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Jake Moore and Maskull Lasserre: Reality Check

FOFA Gallery, Montreal Jul 14 to Aug 15 2008
Jake Moore  "Reverse Engineering"  2008  Installation view  /  photo Guy L’Heureux Jake Moore "Reverse Engineering" 2008 Installation view / photo Guy L’Heureux

Jake Moore "Reverse Engineering" 2008 Installation view / photo Guy L’Heureux

In science, medicine, the military and even pop culture industries like motion pictures and video games, the sophisticated technology of real-life simulation has long provided a kind of mirrored perspective on reality. But with the recent and massive popularity of Internet-based virtual realms like Second Life, digital immersion has been taken into entirely new and unexplored terrains. No doubt social anthropologists and cultural theorists are hard at work deconstructing and diagnosing the effects of these increasingly blurred boundaries between real and simulated life. Artists are having their say, too.

For the exhibition “Reverse Engineering,” currently at Concordia University’s Faculty of Fine Arts Gallery, Montreal artist Jake Moore presents a suite of large-scale print and sculptural works that adapt advanced 3-D imaging software to map tree branches. In her digital renderings, Moore offers a closer-than-close version of natural form which questions the idea of translating the random dynamics of living order into the fixed coordinates of a precise mechanical representation. Ironically, Moore’s digital productions do not read as lifeless objectifications. Instead, these works appear to carry an eerie sense of presence, as if a new form of being has been created somewhere between real and virtual impressions. This is especially clear in an untitled work that captures the ghostly impression of a branch in the white powder residue of her scanning process.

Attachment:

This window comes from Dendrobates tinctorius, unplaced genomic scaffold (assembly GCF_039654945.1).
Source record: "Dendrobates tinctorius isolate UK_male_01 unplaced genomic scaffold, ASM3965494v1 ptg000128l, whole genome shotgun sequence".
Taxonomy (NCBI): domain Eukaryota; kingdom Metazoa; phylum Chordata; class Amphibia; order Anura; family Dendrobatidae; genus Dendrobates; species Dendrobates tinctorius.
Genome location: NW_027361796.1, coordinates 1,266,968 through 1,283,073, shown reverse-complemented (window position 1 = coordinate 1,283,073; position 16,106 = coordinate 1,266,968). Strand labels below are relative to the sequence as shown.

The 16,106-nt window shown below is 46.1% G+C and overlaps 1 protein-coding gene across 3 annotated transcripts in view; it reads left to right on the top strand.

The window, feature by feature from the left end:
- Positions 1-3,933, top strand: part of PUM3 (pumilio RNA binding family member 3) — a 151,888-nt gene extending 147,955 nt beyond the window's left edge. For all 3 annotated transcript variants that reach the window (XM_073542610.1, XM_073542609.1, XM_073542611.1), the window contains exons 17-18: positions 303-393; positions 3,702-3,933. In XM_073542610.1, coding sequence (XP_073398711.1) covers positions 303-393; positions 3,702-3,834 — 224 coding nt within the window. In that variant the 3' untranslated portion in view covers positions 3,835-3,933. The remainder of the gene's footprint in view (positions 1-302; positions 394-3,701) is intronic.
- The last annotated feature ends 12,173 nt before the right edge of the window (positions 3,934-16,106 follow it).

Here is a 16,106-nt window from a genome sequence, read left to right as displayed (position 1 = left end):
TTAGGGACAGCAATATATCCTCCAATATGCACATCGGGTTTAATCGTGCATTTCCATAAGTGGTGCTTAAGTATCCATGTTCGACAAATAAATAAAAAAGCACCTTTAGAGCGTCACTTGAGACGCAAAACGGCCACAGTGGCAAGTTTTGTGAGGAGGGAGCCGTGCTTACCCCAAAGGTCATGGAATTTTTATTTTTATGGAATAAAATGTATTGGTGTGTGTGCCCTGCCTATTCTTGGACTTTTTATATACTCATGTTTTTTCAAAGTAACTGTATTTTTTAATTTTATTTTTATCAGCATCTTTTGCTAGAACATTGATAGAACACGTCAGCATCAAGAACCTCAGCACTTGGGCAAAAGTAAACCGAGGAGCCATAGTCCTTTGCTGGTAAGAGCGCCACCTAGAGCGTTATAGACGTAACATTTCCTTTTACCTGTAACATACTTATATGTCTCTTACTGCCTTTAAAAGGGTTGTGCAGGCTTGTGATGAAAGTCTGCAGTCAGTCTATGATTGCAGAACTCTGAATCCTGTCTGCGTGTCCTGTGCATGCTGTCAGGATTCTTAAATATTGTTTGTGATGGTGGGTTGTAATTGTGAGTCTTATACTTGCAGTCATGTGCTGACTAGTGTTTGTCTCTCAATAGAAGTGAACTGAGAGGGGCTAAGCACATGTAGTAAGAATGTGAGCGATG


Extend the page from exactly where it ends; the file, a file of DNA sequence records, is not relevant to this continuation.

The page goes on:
Hybrid forms are also at play in “Recital,” a concurrent exhibition that fills the gallery’s vitrine space with a set of enigmatic sculptural constructions by Maskull Lasserre. By modifying everyday objects—an antique typewriter, a television set, a chair—with pieces taken from musical instruments, Lasserre creates what he calls “instruments of understanding” designed to challenge accepted notions of class, authority, morality and nostalgia. (1455 boul de Maisonneuve O, Montreal QC)

This article was first published online on July 24, 2008.

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